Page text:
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The 1% who corrupt democracy

An excellent analysis and commentary in The Guardian - "The 1% hide their money offshore – then use it to corrupt our democracy" - of what the Panama Papers really mean.

"Over the past 72 hours, you have seen our political establishment operating at a level of panic rarely equalled in postwar history. Britain’s prime minister has had yanked out of him some of his most intimate financial details."

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"Because at root, the Panama Papers are not about tax. They’re not even about money. What the Panama Papers really depict is the corruption of our democracy.

Following on from LuxLeaks, the Panama Papers confirm that the super-rich have effectively exited the economic system the rest of us have to live in. Thirty years of runaway incomes for those at the top, and the full armoury of expensive financial sophistication, mean they no longer play by the same rules the rest of us have to follow. Tax havens are simply one reflection of that reality. Discussion of offshore centres can get bogged down in technicalities, but the best definition I’ve found comes from expert Nicholas Shaxson who sums them up as: “You take your money elsewhere, to another country, in order to escape the rules and laws of the society in which you operate.” In so doing, you rob your own society of cash for hospitals, schools, roads…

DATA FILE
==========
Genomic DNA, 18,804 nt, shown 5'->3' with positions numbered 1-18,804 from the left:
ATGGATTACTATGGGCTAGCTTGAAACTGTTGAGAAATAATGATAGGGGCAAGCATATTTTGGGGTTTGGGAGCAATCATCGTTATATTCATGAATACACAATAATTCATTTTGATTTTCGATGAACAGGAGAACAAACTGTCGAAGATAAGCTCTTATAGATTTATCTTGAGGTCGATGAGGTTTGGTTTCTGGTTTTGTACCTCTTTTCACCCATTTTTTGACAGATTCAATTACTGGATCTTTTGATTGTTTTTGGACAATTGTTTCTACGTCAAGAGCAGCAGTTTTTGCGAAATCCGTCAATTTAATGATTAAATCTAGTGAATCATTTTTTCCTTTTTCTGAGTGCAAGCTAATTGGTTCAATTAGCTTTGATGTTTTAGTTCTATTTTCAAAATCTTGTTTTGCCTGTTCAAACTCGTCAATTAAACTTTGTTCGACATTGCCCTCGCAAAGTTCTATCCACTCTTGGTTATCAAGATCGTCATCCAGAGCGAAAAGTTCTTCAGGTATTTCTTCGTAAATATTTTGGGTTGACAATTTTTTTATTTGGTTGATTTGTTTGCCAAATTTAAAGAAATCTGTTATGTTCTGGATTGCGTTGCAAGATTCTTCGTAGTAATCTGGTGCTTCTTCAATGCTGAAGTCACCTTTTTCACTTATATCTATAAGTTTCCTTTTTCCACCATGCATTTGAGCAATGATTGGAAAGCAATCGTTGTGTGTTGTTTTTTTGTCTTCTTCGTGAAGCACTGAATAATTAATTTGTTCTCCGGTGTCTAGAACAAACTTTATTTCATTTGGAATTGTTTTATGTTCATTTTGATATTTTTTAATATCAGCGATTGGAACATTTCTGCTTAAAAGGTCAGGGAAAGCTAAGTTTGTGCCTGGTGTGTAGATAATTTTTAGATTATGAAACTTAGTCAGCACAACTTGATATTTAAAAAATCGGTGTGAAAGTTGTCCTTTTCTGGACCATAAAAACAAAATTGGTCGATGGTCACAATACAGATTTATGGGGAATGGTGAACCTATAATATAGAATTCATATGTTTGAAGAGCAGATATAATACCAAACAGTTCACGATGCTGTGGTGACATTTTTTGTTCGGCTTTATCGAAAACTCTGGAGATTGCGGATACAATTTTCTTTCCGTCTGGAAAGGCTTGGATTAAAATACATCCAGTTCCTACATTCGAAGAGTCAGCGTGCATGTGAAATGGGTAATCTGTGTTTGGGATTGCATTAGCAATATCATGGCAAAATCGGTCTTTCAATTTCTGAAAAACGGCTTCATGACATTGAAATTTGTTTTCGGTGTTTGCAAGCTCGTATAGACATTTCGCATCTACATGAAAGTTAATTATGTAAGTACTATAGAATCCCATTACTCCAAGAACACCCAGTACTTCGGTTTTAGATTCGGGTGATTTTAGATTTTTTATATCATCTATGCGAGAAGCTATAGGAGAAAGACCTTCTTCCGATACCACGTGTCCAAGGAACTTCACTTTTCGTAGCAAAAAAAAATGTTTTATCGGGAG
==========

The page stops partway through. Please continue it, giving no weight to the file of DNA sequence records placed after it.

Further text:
Those who exited our societies are now also exercising their voice to set the rules by which the rest of us live
But those who exited our societies are now also exercising their voice to set the rules by which the rest of us live. The 1% are buying political influence as never before. Think of the billionaire Koch brothers, whose fortunes will shape this year’s US presidential elections. In Britain, remember the hedge fund and private equity barons, who in 2010 contributed half of all the Conservative party’s election funds – and so effectively bought the Tories their first taste of government in 18 years.

To flesh out the corrosion of democracy that is happening, you need to go to a Berlin-born economist called Albert Hirschman, a giant in modern economic thinking. Hirschman died in 2012 at the age of 97, but it’s his concepts that really set in context what’s so disturbing about the Panama Papers.

Hirschman argued that citizens could protest against a system in one of two ways: voice or exit. Fed up with your local school? Then you can exercise your voice and take it up with the headteacher. Alternatively, you can exit and take your child to a private school.

In Britain and in America, the super-rich have broken Hirschman’s law – they are at one and the same time exercising economic exit and political voice. They can have their tax-free cake and eat it."



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